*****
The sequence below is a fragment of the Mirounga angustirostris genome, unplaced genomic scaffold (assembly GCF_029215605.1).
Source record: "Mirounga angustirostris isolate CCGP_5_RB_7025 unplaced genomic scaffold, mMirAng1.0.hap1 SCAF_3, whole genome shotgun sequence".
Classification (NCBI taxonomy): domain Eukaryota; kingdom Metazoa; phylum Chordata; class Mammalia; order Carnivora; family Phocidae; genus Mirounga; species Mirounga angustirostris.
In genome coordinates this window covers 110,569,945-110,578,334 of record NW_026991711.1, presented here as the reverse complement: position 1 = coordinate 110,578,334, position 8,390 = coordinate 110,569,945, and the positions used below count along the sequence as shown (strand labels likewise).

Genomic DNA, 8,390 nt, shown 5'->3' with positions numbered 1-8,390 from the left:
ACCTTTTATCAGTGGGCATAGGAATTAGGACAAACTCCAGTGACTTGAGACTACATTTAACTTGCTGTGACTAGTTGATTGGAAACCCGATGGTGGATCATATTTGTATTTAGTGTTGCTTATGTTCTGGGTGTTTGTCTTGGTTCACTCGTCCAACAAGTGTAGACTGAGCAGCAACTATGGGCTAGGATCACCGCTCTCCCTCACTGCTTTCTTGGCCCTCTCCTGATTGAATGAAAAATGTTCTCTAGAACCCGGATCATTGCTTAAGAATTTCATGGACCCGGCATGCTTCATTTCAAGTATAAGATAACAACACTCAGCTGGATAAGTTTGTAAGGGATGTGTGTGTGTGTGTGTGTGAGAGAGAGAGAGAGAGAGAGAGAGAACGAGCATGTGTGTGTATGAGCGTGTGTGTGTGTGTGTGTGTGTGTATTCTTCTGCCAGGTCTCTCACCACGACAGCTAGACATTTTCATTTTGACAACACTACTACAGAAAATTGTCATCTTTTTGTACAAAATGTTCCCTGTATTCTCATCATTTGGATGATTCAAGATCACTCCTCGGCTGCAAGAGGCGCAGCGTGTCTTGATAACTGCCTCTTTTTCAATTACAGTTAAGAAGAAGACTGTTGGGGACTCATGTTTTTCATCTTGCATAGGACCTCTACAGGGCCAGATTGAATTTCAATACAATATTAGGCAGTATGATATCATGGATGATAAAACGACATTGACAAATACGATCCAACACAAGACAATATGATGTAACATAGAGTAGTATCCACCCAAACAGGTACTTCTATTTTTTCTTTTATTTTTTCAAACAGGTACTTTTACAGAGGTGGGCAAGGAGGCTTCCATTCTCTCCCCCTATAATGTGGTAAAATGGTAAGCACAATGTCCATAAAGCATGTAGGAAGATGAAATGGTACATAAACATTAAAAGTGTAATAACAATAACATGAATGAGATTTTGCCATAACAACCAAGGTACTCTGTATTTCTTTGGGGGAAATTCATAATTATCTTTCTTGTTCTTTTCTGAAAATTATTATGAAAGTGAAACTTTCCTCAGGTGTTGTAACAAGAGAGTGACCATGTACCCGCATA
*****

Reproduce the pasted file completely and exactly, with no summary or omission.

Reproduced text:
The sequence below is a fragment of the Mirounga angustirostris genome, unplaced genomic scaffold (assembly GCF_029215605.1).
Source record: "Mirounga angustirostris isolate CCGP_5_RB_7025 unplaced genomic scaffold, mMirAng1.0.hap1 SCAF_3, whole genome shotgun sequence".
Classification (NCBI taxonomy): domain Eukaryota; kingdom Metazoa; phylum Chordata; class Mammalia; order Carnivora; family Phocidae; genus Mirounga; species Mirounga angustirostris.
In genome coordinates this window covers 110,569,945-110,578,334 of record NW_026991711.1, presented here as the reverse complement: position 1 = coordinate 110,578,334, position 8,390 = coordinate 110,569,945, and the positions used below count along the sequence as shown (strand labels likewise).

Genomic DNA, 8,390 nt, shown 5'->3' with positions numbered 1-8,390 from the left:
ACCTTTTATCAGTGGGCATAGGAATTAGGACAAACTCCAGTGACTTGAGACTACATTTAACTTGCTGTGACTAGTTGATTGGAAACCCGATGGTGGATCATATTTGTATTTAGTGTTGCTTATGTTCTGGGTGTTTGTCTTGGTTCACTCGTCCAACAAGTGTAGACTGAGCAGCAACTATGGGCTAGGATCACCGCTCTCCCTCACTGCTTTCTTGGCCCTCTCCTGATTGAATGAAAAATGTTCTCTAGAACCCGGATCATTGCTTAAGAATTTCATGGACCCGGCATGCTTCATTTCAAGTATAAGATAACAACACTCAGCTGGATAAGTTTGTAAGGGATGTGTGTGTGTGTGTGTGTGAGAGAGAGAGAGAGAGAGAGAGAGAACGAGCATGTGTGTGTATGAGCGTGTGTGTGTGTGTGTGTGTGTGTATTCTTCTGCCAGGTCTCTCACCACGACAGCTAGACATTTTCATTTTGACAACACTACTACAGAAAATTGTCATCTTTTTGTACAAAATGTTCCCTGTATTCTCATCATTTGGATGATTCAAGATCACTCCTCGGCTGCAAGAGGCGCAGCGTGTCTTGATAACTGCCTCTTTTTCAATTACAGTTAAGAAGAAGACTGTTGGGGACTCATGTTTTTCATCTTGCATAGGACCTCTACAGGGCCAGATTGAATTTCAATACAATATTAGGCAGTATGATATCATGGATGATAAAACGACATTGACAAATACGATCCAACACAAGACAATATGATGTAACATAGAGTAGTATCCACCCAAACAGGTACTTCTATTTTTTCTTTTATTTTTTCAAACAGGTACTTTTACAGAGGTGGGCAAGGAGGCTTCCATTCTCTCCCCCTATAATGTGGTAAAATGGTAAGCACAATGTCCATAAAGCATGTAGGAAGATGAAATGGTACATAAACATTAAAAGTGTAATAACAATAACATGAATGAGATTTTGCCATAACAACCAAGGTACTCTGTATTTCTTTGGGGGAAATTCATAATTATCTTTCTTGTTCTTTTCTGAAAATTATTATGAAAGTGAAACTTTCCTCAGGTGTTGTAACAAGAGAGTGACCATGTACCCGCATA